Freedom Trail, Boston, Massachusetts: This is a city walking tour — a 2.4-mile (4 km) long trail, with a red line marking the way through Boston along 16 iconic historic sites of the Revolutionary War. The path of freedom begins at the Visitor Information Center on Boston Common. The first part of the trail leads visitors interested in history through the city center and Old Boston with the Old State House and the Faneuil Hall. The second part goes through the streets of North End (where you’ll also find good pastries shops and cappuccino) over the Charles River up to the Bunker Hill Monument in Charlestown.
Purgatory Chasm — Sutton, Massachusetts: A unique natural landmark, Purgatory Chasm runs for a quarter of a mile between granite walls rising as high as 70 feet. Popular with picnickers and rock climbers alike, the Chasm is believed to have its origin in the sudden release of dammed-up glacial meltwater near the end of the last Ice Age, approximately 14,000 years ago. Trails lead to a wide variety of rock formations, with such romantic names as The Corn Crib, The Coffin, The Pulpit, Lovers' Leap and Fat Man's Misery.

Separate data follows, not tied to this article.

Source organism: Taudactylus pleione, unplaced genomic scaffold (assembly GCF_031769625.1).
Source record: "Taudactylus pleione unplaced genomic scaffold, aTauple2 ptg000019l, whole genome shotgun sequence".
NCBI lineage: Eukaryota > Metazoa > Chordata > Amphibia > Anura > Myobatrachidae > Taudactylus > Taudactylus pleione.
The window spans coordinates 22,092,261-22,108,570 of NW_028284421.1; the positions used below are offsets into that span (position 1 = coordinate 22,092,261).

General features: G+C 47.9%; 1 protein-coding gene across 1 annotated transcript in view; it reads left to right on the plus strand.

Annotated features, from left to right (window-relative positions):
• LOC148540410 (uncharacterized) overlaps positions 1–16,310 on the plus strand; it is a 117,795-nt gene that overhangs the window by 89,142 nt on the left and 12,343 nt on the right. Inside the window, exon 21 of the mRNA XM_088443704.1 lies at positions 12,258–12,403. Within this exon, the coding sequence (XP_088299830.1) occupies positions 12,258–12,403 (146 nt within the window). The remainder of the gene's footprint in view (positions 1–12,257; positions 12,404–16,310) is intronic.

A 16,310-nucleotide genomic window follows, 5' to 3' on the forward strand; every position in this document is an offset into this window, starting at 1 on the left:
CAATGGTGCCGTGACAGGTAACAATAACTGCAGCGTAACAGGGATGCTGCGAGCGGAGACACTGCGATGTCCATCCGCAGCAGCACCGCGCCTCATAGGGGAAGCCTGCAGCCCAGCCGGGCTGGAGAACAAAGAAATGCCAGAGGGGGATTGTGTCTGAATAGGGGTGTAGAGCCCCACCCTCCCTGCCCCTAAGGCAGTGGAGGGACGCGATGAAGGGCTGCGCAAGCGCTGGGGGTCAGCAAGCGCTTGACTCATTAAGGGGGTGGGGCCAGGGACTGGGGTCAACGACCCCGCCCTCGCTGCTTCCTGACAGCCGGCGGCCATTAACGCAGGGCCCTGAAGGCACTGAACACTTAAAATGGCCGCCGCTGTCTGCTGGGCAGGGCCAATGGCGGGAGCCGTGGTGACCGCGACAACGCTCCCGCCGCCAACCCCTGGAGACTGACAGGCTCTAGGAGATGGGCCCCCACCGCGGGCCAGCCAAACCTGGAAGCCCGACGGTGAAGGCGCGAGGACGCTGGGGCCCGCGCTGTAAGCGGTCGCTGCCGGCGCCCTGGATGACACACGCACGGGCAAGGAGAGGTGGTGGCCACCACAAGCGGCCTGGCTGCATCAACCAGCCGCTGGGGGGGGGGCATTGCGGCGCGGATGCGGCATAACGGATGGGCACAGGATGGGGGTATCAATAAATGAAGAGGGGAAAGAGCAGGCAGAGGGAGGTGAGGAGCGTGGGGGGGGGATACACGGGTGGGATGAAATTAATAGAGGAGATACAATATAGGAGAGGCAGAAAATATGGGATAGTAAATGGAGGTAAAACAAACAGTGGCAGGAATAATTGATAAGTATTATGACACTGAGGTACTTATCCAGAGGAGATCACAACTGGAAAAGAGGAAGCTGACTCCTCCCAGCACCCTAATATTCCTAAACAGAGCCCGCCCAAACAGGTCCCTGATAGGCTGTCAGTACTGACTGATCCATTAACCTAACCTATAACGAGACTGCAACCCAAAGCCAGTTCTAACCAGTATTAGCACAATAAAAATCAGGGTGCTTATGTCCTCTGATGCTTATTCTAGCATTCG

Mount Greylock State Reservation — Lanesborough, Massachusetts At 3,491 feet, Mount Greylock is the highest point in Massachusetts. Rising above the surrounding Berkshire landscape, dramatic views of 60-90 miles distant may be seen. It became Massachusetts' first wilderness state park, acquired by the Commonwealth in 1898, to preserve its natural environment for public enjoyment. Wild and rugged yet intimate and accessible, Mount Greylock rewards the visitor exploring this special place of scenic and natural beauty.